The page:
PlayStation Network Breach Could Carry A $24 Billion Price Tag (In Some Crazy Fantasy World)

Illustration for article titled PlayStation Network Breach Could Carry A $24 Billion Price Tag (In Some Crazy Fantasy World)

While the financial ramifications of the PlayStation Network's "external intrustion" on Sony, PlayStation developers and consumers likely won't be known for many moons, a data-security research firm and the mathematicians at Forbes have put a worst-case scenario price tag on the breach: $24 billion USD.

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That gargantuan figure was derived by multiplying the number of PlayStation Network accounts (77 million) by the "cost of a data breach involving a malicious or criminal act," which according to the Ponemon Institute, averaged $318 last year. Of course, not every PSN account has current credit card data or accurate personal information attached to it, meaning the actual figure would likely be much, much less.

That said, Forbes still warns of scams that don't require access to credit card info.

Alan Paller, director of research for the SANS Institute, a security training organization, said that even if credit numbers weren't stolen, knowing someone's name, email address and which games he or she likes can lead to expertly crafted scam e-mails. Knowing billing histories can be even more harmful, since they can identify big spenders.

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Regardless of the actual cost to Sony and its customers, it's certainly a massive loss in terms of trust and sales, which we may see reflected in the company's earnings over the course of the coming months and years.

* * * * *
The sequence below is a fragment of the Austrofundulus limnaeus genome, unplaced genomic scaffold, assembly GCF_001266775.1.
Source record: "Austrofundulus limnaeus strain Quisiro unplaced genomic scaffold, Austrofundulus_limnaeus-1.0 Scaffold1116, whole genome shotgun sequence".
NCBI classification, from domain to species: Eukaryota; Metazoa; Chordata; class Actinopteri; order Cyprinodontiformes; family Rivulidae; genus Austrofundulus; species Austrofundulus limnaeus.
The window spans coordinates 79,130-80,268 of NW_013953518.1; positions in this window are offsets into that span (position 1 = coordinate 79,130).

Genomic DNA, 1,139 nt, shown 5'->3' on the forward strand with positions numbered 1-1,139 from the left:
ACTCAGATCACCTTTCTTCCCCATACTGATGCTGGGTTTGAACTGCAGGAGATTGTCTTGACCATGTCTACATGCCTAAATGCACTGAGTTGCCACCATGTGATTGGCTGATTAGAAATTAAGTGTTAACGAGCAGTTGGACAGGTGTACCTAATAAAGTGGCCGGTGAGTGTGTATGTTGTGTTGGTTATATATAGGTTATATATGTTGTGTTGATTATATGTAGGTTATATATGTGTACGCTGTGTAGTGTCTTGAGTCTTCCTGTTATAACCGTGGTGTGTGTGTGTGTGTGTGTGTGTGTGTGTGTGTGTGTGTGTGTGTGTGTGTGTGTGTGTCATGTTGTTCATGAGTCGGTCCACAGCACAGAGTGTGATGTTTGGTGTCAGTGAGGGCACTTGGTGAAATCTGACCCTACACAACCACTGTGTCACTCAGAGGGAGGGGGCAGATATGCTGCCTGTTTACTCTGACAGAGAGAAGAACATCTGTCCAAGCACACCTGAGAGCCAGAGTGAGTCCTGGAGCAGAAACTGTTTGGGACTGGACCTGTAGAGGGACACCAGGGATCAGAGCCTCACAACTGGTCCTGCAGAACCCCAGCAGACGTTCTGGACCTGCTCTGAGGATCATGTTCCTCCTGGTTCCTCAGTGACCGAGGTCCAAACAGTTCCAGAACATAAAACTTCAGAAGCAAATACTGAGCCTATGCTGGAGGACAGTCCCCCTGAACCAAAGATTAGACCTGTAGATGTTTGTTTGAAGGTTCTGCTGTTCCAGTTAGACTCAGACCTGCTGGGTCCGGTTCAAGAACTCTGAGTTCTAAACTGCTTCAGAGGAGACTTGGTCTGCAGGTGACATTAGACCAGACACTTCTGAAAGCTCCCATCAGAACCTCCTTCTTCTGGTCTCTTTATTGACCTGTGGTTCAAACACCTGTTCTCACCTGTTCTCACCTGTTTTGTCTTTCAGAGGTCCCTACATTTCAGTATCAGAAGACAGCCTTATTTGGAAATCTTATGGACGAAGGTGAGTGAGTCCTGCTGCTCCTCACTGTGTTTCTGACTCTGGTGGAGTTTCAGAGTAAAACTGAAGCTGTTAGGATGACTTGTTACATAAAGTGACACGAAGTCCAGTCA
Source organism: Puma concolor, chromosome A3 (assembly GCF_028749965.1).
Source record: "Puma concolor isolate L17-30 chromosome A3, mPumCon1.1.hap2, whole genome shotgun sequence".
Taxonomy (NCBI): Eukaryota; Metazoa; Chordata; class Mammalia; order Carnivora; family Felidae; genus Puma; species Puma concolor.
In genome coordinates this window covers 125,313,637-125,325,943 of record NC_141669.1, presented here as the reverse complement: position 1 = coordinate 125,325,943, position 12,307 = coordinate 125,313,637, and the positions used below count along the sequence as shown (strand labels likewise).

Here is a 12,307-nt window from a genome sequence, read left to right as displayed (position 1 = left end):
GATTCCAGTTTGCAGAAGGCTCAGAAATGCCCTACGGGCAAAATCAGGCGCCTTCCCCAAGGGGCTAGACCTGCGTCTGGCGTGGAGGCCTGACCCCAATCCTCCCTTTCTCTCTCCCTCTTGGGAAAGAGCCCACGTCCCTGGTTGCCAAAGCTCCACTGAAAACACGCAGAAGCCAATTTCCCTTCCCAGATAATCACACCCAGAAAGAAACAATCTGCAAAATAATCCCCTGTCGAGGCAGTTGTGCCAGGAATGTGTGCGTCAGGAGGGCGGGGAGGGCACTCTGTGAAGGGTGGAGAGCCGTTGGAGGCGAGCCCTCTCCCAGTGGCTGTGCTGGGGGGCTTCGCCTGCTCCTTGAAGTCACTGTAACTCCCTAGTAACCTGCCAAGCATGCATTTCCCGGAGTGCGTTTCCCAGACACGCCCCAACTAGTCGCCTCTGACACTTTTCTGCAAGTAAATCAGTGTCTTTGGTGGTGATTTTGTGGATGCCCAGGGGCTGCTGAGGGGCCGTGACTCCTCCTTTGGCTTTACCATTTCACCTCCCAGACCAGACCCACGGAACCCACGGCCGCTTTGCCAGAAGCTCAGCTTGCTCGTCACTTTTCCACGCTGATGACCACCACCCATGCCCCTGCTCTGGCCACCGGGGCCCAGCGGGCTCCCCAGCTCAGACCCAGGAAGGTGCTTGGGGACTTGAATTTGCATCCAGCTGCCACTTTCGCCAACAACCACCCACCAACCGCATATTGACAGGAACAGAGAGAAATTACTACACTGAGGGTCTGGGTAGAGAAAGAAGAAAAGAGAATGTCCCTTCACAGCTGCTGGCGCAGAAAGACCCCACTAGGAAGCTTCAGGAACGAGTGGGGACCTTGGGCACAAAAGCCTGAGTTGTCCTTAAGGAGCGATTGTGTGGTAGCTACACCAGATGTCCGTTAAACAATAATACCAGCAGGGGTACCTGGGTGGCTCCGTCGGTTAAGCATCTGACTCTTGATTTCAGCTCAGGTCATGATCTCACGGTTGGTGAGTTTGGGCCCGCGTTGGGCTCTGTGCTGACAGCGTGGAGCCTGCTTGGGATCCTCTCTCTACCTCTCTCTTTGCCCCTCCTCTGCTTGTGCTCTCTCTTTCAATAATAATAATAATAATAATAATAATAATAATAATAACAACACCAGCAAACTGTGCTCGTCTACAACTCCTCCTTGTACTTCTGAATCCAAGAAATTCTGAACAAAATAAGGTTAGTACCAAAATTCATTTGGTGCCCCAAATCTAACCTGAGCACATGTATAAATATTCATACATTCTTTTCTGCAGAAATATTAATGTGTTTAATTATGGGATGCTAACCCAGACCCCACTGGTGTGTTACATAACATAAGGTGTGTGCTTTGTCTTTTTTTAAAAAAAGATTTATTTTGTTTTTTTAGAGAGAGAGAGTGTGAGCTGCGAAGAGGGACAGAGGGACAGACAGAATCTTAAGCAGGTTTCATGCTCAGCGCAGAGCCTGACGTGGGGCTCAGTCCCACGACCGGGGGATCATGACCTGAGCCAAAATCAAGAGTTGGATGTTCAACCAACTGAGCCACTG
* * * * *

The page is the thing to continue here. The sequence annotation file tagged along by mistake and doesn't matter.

Illustration for article titled PlayStation Network Breach Could Carry A $24 Billion Price Tag (In Some Crazy Fantasy World)

Sony: Credit data risked in PlayStation outage [Forbes]

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DISCUSSION

most people have more than one account, some several, most used for demos and never actually used for purchases, plenty used for purchases are funded through psn cards, and a large majority of those that DO purchase things on cards, wont have saved their account info.

On top of all of this, the CCV numbers are not stored, so the card numbers aren't much use for purchasing things illegally online.

Yet, small sites are "receiving emails" from "people who have had credit card fraud because of the psn hack".

This whole thing is stupid, and Kotaku's rather critical coverage of it is quite silly given that the entire gawker userbase ended up having their provate data leaked too, not all that long ago.

How about you guys post an article on how many people had their accounts fiddled with and related accounts they use tied to credit cards / funding exploited too?

It's a sad age we live in where the entire worlds media is more focused on blaming a company, than the criminal.